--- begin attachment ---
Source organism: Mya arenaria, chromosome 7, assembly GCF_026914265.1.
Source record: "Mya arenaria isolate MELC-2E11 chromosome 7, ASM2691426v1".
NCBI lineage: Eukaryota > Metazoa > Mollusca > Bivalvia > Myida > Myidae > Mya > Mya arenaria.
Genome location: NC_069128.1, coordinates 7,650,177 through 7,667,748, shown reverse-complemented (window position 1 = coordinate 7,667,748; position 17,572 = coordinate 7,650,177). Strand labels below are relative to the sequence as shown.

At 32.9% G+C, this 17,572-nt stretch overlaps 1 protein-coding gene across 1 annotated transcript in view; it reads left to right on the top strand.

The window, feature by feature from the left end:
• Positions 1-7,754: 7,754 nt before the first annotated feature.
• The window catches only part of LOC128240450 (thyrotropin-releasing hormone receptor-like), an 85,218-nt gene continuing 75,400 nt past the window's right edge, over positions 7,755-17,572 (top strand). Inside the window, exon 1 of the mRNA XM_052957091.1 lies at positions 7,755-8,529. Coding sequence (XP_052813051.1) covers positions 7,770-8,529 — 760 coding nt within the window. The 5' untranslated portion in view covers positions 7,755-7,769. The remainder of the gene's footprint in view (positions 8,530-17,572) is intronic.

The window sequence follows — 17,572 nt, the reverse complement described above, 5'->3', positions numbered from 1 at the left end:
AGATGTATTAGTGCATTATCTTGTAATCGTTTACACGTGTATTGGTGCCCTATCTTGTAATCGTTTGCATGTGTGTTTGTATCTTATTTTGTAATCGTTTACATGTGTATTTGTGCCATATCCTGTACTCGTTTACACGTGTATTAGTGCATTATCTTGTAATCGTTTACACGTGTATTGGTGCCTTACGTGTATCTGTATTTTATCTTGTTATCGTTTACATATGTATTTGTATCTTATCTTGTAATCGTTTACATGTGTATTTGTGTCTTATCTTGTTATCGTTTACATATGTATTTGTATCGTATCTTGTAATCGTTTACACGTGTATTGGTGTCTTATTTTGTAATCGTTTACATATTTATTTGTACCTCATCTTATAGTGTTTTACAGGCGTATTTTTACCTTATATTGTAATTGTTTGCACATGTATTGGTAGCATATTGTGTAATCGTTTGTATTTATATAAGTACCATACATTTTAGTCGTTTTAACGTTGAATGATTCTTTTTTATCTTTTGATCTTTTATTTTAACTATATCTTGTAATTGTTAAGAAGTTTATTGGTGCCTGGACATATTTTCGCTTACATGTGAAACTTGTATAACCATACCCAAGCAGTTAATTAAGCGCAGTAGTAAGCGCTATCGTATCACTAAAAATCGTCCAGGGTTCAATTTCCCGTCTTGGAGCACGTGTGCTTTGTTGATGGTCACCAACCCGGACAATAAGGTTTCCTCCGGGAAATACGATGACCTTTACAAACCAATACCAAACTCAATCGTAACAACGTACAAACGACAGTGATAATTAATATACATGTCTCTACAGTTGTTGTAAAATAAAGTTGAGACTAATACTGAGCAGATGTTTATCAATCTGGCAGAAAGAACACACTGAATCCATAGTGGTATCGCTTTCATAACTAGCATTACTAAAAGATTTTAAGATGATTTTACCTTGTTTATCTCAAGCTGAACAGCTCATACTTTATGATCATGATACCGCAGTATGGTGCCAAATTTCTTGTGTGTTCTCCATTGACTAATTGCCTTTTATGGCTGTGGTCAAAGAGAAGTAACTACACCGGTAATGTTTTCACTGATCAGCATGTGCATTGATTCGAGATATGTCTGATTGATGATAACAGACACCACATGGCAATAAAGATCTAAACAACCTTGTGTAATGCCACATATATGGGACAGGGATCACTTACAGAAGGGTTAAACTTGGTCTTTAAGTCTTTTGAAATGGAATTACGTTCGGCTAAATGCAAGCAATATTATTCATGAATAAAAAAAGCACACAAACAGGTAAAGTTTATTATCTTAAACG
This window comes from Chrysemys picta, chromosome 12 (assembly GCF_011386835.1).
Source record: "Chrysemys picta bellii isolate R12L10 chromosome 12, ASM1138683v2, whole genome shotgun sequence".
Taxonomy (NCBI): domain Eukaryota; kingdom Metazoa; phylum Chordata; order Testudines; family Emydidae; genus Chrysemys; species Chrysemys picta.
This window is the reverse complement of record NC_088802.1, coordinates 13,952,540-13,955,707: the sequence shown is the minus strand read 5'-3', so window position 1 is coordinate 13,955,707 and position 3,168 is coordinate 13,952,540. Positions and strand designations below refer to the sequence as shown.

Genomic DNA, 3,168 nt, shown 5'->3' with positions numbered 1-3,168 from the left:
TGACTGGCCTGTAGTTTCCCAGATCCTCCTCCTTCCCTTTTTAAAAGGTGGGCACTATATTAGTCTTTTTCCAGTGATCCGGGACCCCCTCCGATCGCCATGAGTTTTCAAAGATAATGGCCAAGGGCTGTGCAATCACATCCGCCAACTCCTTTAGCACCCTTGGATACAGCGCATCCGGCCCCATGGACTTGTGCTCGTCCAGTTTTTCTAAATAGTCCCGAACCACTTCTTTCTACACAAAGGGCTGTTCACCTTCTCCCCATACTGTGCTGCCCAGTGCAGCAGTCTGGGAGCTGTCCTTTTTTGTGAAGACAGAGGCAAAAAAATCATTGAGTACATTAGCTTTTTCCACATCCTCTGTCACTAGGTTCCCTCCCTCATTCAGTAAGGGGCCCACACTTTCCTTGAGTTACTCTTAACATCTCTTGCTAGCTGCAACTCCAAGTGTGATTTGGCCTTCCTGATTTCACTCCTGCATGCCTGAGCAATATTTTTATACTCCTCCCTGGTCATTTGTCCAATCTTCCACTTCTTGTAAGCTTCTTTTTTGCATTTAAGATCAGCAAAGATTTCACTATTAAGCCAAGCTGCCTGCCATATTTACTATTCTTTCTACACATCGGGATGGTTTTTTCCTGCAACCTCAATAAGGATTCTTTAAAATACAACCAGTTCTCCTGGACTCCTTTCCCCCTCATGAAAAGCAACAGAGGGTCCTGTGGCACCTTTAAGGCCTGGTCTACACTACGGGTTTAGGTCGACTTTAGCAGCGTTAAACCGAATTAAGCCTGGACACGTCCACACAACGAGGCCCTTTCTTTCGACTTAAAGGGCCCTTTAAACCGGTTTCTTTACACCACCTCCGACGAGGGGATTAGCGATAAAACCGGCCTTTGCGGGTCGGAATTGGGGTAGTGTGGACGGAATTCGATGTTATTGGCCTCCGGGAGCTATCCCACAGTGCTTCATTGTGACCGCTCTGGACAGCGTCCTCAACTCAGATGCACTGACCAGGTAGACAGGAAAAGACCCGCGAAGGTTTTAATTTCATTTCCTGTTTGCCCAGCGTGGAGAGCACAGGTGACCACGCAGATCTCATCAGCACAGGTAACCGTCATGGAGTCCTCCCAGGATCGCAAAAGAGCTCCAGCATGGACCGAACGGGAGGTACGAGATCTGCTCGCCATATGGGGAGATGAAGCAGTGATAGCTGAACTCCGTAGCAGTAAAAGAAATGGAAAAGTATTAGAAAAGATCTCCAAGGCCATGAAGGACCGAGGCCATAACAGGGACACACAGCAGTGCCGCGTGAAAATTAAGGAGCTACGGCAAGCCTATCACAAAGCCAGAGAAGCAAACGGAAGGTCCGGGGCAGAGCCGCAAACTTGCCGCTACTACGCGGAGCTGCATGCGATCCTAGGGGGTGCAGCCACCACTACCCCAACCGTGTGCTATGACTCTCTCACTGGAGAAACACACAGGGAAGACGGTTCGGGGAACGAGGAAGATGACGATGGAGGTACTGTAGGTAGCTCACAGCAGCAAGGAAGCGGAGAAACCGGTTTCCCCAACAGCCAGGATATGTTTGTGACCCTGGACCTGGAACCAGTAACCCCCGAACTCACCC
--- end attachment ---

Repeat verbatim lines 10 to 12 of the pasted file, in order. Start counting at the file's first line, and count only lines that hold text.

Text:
AGATGTATTAGTGCATTATCTTGTAATCGTTTACACGTGTATTGGTGCCCTATCTTGTAATCGTTTGCATGTGTGTTTGTATCTTATTTTGTAATCGTTTACATGTGTATTTGTGCCATATCCTGTACTCGTTTACACGTGTATTAGTGCATTATCTTGTAATCGTTTACACGTGTATTGGTGCCTTACGTGTATCTGTATTTTATCTTGTTATCGTTTACATATGTATTTGTATCTTATCTTGTAATCGTTTACATGTGTATTTGTGTCTTATCTTGTTATCGTTTACATATGTATTTGTATCGTATCTTGTAATCGTTTACACGTGTATTGGTGTCTTATTTTGTAATCGTTTACATATTTATTTGTACCTCATCTTATAGTGTTTTACAGGCGTATTTTTACCTTATATTGTAATTGTTTGCACATGTATTGGTAGCATATTGTGTAATCGTTTGTATTTATATAAGTACCATACATTTTAGTCGTTTTAACGTTGAATGATTCTTTTTTATCTTTTGATCTTTTATTTTAACTATATCTTGTAATTGTTAAGAAGTTTATTGGTGCCTGGACATATTTTCGCTTACATGTGAAACTTGTATAACCATACCCAAGCAGTTAATTAAGCGCAGTAGTAAGCGCTATCGTATCACTAAAAATCGTCCAGGGTTCAATTTCCCGTCTTGGAGCACGTGTGCTTTGTTGATGGTCACCAACCCGGACAATAAGGTTTCCTCCGGGAAATACGATGACCTTTACAAACCAATACCAAACTCAATCGTAACAACGTACAAACGACAGTGATAATTAATATACATGTCTCTACAGTTGTTGTAAAATAAAGTTGAGACTAATACTGAGCAGATGTTTATCAATCTGGCAGAAAGAACACACTGAATCCATAGTGGTATCGCTTTCATAACTAGCATTACTAAAAGATTTTAAGATGATTTTACCTTGTTTATCTCAAGCTGAACAGCTCATACTTTATGATCATGATACCGCAGTATGGTGCCAAATTTCTTGTGTGTTCTCCATTGACTAATTGCCTTTTATGGCTGTGGTCAAAGAGAAGTAACTACACCGGTAATGTTTTCACTGATCAGCATGTGCATTGATTCGAGATATGTCTGATTGATGATAACAGACACCACATGGCAATAAAGATCTAAACAACCTTGTGTAATGCCACATATATGGGACAGGGATCACTTACAGAAGGGTTAAACTTGGTCTTTAAGTCTTTTGAAATGGAATTACGTTCGGCTAAATGCAAGCAATATTATTCATGAATAAAAAAAGCACACAAACAGGTAAAGTTTATTATCTTAAACG
This window comes from Chrysemys picta, chromosome 12 (assembly GCF_011386835.1).
Source record: "Chrysemys picta bellii isolate R12L10 chromosome 12, ASM1138683v2, whole genome shotgun sequence".